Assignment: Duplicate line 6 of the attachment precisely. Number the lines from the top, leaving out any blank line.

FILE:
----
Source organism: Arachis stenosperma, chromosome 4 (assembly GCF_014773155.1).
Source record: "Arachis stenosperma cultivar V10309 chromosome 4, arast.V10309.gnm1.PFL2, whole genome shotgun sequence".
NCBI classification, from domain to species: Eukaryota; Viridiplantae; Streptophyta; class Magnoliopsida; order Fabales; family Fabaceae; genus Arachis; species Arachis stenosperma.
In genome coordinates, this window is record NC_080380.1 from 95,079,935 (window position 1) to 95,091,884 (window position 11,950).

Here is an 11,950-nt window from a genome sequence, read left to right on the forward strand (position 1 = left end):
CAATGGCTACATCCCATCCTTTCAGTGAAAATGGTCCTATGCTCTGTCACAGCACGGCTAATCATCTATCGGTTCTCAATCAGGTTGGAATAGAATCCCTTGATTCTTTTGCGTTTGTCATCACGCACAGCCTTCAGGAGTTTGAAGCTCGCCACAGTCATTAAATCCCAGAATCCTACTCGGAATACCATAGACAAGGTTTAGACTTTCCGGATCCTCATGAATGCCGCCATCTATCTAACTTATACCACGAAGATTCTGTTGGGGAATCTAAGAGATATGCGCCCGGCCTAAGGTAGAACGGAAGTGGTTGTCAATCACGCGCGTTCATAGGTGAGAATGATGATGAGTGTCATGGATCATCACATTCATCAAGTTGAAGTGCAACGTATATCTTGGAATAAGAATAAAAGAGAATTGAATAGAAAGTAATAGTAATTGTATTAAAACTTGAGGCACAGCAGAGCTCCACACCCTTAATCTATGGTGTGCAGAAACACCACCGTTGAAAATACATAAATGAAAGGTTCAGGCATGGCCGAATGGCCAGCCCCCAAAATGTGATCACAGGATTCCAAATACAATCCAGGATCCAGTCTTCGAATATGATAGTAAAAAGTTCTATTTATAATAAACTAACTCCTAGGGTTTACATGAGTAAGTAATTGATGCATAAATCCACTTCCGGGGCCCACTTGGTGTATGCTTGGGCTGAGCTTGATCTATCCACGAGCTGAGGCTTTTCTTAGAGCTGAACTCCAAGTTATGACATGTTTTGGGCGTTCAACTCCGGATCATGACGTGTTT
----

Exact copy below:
CAATGGCTACATCCCATCCTTTCAGTGAAAATGGTCCTATGCTCTGTCACAGCACGGCTAATCATCTATCGGTTCTCAATCAGGTTGGAATAGAATCCCTTGATTCTTTTGCGTTTGTCATCACGCACAGCCTTCAGGAGTTTGAAGCTCGCCACAGTCATTAAATCCCAGAATCCTACTCGGAATACCATAGACAAGGTTTAGACTTTCCGGATCCTCATGAATGCCGCCATCTATCTAACTTATACCACGAAGATTCTGTTGGGGAATCTAAGAGATATGCGCCCGGCCTAAGGTAGAACGGAAGTGGTTGTCAATCACGCGCGTTCATAGGTGAGAATGATGATGAGTGTCATGGATCATCACATTCATCAAGTTGAAGTGCAACGTATATCTTGGAATAAGAATAAAAGAGAATTGAATAGAAAGTAATAGTAATTGTATTAAAACTTGAGGCACAGCAGAGCTCCACACCCTTAATCTATGGTGTGCAGAAACACCACCGTTGAAAATACATAAATGAAAGGTTCAGGCATGGCCGAATGGCCAGCCCCCAAAATGTGATCACAGGATTCCAAATACAATCCAGGATCCAGTCTTCGAATATGATAGTAAAAAGTTCTATTTATAATAAACTAACTCCTAGGGTTTACATGAGTAAGTAATTGATGCATAAATCCACTTCCGGGGCCCACTTGGTGTATGCTTGGGCTGAGCTTGATCTATCCACGAGCTGAGGCTTTTCTTAGAGCTGAACTCCAAGTTATGACATGTTTTGGGCGTTCAACTCCGGATCATGACGTGTTT